My cobbled-together web serving of the magnetic imaging tile (above) still lacks many of the basic features of the Processing example, and also updates rather slowly, but it's still plenty good for a proof-of-concept.  The above image is of a magnetic screwdriver bit (the red pixels) standing on edge on the tile, which is a quick essentially static image for testing. 

High-Energy Particle Detector (i.e. Radiation Sensor)

I also put together a quick visualization for the radiation sensor (a Radiation Watch 5 modified with my digital potentiometer backpack), displaying the average counts-per-minute (top), and a histogram of the pulse widths from the detector (bottom).  I think that the pulse widths correlate with the energy level of the particles striking the detector -- I previously observed different distributions on the histogram for Cd109, Ba133, and background radiation -- and once observed a large number of counts in the highest bin around the same time there was a lot of solar activity.  Unfortunately I don't have the facilities to really characterize this, and I think at best it's a very rough correlation -- ideally one needs to design a more sophisticated detector intended for characterizing energy level. 

Above is the result of about 45 minutes of data collection, representing normal background radiation.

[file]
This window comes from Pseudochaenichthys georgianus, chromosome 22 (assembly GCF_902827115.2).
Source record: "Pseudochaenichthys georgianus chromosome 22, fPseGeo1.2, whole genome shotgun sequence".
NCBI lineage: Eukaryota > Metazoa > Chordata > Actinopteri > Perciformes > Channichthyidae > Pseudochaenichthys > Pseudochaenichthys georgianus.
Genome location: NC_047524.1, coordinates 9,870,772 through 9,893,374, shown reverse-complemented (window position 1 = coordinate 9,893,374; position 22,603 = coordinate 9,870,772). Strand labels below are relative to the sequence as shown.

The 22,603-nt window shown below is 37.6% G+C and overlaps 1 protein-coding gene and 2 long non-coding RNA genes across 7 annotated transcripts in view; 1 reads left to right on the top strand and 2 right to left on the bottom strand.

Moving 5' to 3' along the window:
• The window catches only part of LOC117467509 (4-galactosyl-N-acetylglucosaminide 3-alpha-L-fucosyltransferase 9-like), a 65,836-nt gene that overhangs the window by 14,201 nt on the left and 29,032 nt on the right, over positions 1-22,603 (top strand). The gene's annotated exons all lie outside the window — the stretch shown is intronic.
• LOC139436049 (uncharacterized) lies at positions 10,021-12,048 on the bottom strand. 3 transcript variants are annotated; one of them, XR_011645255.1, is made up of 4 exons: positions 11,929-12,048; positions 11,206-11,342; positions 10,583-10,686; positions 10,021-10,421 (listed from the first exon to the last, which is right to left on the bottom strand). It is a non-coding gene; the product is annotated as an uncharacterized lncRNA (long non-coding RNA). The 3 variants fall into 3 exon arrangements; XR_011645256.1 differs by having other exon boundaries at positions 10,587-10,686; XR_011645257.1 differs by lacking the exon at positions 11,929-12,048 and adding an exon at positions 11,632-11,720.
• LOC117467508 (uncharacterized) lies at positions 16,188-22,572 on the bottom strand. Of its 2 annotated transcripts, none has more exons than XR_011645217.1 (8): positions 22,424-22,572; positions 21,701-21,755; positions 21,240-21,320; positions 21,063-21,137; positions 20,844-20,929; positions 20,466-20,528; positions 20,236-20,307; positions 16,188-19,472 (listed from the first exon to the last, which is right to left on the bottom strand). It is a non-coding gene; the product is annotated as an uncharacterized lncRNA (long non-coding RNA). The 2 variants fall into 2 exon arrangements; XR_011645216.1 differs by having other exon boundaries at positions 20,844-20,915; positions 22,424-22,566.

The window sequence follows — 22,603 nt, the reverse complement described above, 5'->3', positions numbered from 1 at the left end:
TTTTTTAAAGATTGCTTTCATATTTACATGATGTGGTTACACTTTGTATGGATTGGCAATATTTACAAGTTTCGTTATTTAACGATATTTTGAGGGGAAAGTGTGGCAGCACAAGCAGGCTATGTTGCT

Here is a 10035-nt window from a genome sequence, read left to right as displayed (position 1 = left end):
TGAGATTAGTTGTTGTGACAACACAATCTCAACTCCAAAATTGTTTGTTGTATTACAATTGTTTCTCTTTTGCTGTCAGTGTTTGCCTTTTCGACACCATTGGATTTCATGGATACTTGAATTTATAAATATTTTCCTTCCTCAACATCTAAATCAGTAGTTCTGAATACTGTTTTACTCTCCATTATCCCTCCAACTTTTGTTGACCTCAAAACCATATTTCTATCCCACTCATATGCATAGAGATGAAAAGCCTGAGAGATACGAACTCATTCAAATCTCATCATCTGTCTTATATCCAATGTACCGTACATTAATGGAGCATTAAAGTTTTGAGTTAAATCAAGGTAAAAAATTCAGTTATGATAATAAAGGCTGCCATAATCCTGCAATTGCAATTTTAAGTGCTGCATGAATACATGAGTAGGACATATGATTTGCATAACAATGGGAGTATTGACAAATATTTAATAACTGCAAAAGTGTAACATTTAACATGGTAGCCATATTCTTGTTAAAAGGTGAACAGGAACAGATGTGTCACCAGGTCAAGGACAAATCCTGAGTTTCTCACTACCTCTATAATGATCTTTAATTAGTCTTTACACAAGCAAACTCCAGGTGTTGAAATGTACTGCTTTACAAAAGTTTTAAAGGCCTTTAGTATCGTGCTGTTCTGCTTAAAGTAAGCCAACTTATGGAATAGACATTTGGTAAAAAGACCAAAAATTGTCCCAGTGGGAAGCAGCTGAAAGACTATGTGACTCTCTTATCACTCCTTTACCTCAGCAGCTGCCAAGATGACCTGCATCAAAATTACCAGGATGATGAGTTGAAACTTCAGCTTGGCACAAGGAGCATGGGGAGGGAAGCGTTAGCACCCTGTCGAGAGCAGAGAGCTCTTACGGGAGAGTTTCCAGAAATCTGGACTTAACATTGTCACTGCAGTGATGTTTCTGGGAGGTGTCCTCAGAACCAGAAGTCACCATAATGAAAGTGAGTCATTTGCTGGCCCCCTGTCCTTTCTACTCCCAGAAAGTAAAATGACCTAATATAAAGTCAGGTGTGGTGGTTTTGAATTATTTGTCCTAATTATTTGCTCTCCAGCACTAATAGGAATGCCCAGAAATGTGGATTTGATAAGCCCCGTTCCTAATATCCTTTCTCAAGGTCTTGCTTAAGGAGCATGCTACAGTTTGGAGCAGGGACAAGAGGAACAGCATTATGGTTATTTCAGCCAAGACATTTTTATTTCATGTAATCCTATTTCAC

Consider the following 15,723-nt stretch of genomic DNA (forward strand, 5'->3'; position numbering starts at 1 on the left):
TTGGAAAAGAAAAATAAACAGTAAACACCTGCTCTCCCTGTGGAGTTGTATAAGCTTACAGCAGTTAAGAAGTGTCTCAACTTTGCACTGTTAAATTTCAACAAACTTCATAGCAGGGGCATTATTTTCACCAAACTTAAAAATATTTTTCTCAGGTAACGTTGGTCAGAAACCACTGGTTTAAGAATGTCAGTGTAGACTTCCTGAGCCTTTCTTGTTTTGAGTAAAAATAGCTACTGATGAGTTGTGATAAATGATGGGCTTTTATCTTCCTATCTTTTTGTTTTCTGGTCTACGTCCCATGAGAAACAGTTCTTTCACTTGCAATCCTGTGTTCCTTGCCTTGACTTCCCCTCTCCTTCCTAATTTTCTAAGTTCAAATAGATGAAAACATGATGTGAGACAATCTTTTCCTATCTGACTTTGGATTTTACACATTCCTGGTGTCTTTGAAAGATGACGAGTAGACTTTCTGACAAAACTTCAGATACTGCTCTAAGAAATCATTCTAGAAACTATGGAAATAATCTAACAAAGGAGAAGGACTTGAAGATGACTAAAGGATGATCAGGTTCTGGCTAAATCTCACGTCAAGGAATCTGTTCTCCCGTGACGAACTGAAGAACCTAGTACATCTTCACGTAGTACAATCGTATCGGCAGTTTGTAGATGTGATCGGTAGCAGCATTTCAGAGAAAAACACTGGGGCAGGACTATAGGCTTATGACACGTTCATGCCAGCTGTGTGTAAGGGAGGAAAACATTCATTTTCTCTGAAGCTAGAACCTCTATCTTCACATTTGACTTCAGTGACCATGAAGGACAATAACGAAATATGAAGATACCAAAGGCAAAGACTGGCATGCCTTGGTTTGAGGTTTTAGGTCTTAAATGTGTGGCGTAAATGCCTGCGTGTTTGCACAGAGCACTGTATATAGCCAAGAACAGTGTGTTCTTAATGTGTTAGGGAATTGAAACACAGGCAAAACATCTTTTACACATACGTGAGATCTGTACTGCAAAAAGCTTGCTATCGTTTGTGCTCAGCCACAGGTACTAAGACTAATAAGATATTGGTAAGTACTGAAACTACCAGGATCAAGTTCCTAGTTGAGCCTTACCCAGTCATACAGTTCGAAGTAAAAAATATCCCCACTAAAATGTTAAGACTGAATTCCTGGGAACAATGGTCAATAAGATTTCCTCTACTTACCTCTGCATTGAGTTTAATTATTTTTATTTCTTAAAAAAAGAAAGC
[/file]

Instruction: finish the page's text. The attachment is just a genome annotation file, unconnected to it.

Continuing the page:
Carbon Dioxide (CO2)

Above is the trace for the CO2 sensor, a Sensiron SCD30 sensor that uses infrared light rather than heaters (like most low-cost gas sensors) as a detection mechanism.  Above shows CO2 over about 45 minutes, where I entered the room briefly to turn on the unit to collect data (samples 0-200), left for about 30 minutes (200-1200), and then came back in (1200+).  I had no idea that my presence affected the CO2 in the room so much, but I've seen news articles recently mentioning that small, enclosed, poorly-ventilated meeting rooms can increase average indoor CO2 levels as well -- so perhaps this shouldn't be a surprise.  Below is a longer capture: 

The samples from 1200 onward represent me (and our cat) being in the office for about an hour, with levels starting to reach close to 700ppm, according to the sensor. 

Air Particles